Every single number that’s rolled in around Drake’s juggernaut new album Scorpion, from the size of its track list to the playback figures reported by streaming services, has been staggering. Within half a day of the record’s Friday morning release, Spotify announced that streams from it had climbed to 10 million an hour. Scorpion’s first-day streaming total on the service came out at 132 million. On Apple Music, that figure was 170 million. Those are the highest single-day streams ever reported by the two services.
What does all of that mean in the one metric that matters most: dollars? Because Spotify and Apple Music pay royalties through a pro rata business model – meaning that their revenue is all put into a pool and then proportionally divvied up among rights holders depending on their share of streams – there is no definitive per-stream rate. But according to Spotify’s company filings in years past, average per-stream payouts from the company are between $0.006 and $0.0084. Apple Music’s figures hover at about the same.
If we take the conservative lower estimate, the 302 million streams that Scorpion scored in its first 24 hours yielded $1.8 million.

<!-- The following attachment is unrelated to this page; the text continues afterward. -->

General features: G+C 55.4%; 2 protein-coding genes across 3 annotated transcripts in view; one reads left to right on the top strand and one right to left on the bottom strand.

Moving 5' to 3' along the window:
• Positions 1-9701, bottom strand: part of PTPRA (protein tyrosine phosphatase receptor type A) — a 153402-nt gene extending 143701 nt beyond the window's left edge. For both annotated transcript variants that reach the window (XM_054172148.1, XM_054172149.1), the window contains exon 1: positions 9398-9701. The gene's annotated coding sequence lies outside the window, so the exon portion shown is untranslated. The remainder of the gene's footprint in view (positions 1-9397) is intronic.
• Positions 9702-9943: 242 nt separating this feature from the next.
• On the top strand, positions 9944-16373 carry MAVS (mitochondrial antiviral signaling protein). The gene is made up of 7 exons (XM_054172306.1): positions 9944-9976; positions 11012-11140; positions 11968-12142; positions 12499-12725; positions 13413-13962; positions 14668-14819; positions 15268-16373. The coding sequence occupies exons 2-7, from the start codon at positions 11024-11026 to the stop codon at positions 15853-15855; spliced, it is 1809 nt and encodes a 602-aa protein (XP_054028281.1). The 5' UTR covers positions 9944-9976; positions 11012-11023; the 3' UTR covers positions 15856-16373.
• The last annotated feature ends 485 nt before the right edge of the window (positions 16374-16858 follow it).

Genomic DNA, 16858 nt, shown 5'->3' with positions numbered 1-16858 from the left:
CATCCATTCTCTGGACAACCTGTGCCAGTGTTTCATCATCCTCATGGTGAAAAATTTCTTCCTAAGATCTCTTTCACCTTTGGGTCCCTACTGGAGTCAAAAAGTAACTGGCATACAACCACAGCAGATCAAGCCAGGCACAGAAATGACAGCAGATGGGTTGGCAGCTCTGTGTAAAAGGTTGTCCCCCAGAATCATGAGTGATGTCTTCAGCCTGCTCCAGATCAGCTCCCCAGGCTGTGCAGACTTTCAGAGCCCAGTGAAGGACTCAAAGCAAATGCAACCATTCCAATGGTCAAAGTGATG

The higher estimate – which is likely closer to the real figure because Drake is one of the top-streamed artists of the last several years – puts those same day’s worth of streams at $2.5 million.
These numbers are from the two biggest streaming services alone, completely omitting any money made from YouTube Music, Pandora, Tidal, Amazon Music or any of the other streaming services available around the globe. This is also only the very beginning for Scorpion, whose 25 songs are on track to shatter yet another record and hit a collective 1 billion streams by the end of the week.
The album’s dizzyingly quick rise doesn’t speak to its accomplishments as a musical work, though, so much as its successful optimization of business marketing tactics for the streaming era. By cramming 25 songs into one (albeit technically double-sided) album, Drake has maximized the number of opportunities for a single album to rack up plays. And since streaming services charge a buffet-style monthly fee rather than a price per song à la the iTunes downloads of a decade past, fans aren’t deterred from listening to all of those 25 songs – over and over, even. Scorpion‘s “takeover” of Spotify this weekend, which was met with both admiration and sharp irritation from the service’s users, undoubtedly also helped bump up play counts by pushing listeners toward the album at every turn. In short: The biggest victory of Drake’s record-breaking streaming numbers is how well they were planned from the start.